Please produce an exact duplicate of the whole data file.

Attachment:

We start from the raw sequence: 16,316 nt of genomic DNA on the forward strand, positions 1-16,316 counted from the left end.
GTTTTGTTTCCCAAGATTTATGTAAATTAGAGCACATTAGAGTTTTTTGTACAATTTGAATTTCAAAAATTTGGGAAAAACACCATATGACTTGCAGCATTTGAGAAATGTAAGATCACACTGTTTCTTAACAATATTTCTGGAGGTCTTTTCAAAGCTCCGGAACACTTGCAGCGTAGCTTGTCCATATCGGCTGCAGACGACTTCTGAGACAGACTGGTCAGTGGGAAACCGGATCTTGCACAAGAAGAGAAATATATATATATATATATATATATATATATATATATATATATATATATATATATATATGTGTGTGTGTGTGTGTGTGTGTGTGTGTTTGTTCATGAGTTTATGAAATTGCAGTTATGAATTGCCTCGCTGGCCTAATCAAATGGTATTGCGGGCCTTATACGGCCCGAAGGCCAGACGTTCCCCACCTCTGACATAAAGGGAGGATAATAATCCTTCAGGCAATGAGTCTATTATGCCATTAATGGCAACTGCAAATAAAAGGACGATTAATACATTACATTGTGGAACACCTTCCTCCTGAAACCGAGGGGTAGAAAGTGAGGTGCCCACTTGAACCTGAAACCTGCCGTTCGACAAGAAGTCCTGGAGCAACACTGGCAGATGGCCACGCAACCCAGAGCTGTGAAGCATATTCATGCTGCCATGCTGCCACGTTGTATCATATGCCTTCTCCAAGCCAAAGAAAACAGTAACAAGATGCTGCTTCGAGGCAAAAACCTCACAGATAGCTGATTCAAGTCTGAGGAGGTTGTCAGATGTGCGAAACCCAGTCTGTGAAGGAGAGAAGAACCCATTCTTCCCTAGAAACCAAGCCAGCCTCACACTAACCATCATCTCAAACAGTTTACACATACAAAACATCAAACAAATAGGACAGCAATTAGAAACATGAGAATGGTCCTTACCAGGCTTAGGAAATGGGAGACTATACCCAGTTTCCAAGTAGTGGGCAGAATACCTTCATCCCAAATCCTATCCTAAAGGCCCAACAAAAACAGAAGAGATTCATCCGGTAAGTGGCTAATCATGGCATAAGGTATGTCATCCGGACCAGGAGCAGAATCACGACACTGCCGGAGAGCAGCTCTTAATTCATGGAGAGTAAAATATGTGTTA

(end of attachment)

We start from the raw sequence: 16,316 nt of genomic DNA on the forward strand, positions 1-16,316 counted from the left end.
GTTTTGTTTCCCAAGATTTATGTAAATTAGAGCACATTAGAGTTTTTTGTACAATTTGAATTTCAAAAATTTGGGAAAAACACCATATGACTTGCAGCATTTGAGAAATGTAAGATCACACTGTTTCTTAACAATATTTCTGGAGGTCTTTTCAAAGCTCCGGAACACTTGCAGCGTAGCTTGTCCATATCGGCTGCAGACGACTTCTGAGACAGACTGGTCAGTGGGAAACCGGATCTTGCACAAGAAGAGAAATATATATATATATATATATATATATATATATATATATATATATATATATATATATATGTGTGTGTGTGTGTGTGTGTGTGTGTGTTTGTTCATGAGTTTATGAAATTGCAGTTATGAATTGCCTCGCTGGCCTAATCAAATGGTATTGCGGGCCTTATACGGCCCGAAGGCCAGACGTTCCCCACCTCTGACATAAAGGGAGGATAATAATCCTTCAGGCAATGAGTCTATTATGCCATTAATGGCAACTGCAAATAAAAGGACGATTAATACATTACATTGTGGAACACCTTCCTCCTGAAACCGAGGGGTAGAAAGTGAGGTGCCCACTTGAACCTGAAACCTGCCGTTCGACAAGAAGTCCTGGAGCAACACTGGCAGATGGCCACGCAACCCAGAGCTGTGAAGCATATTCATGCTGCCATGCTGCCACGTTGTATCATATGCCTTCTCCAAGCCAAAGAAAACAGTAACAAGATGCTGCTTCGAGGCAAAAACCTCACAGATAGCTGATTCAAGTCTGAGGAGGTTGTCAGATGTGCGAAACCCAGTCTGTGAAGGAGAGAAGAACCCATTCTTCCCTAGAAACCAAGCCAGCCTCACACTAACCATCATCTCAAACAGTTTACACATACAAAACATCAAACAAATAGGACAGCAATTAGAAACATGAGAATGGTCCTTACCAGGCTTAGGAAATGGGAGACTATACCCAGTTTCCAAGTAGTGGGCAGAATACCTTCATCCCAAATCCTATCCTAAAGGCCCAACAAAAACAGAAGAGATTCATCCGGTAAGTGGCTAATCATGGCATAAGGTATGTCATCCGGACCAGGAGCAGAATCACGACACTGCCGGAGAGCAGCTCTTAATTCATGGAGAGTAAAATATGTGTTA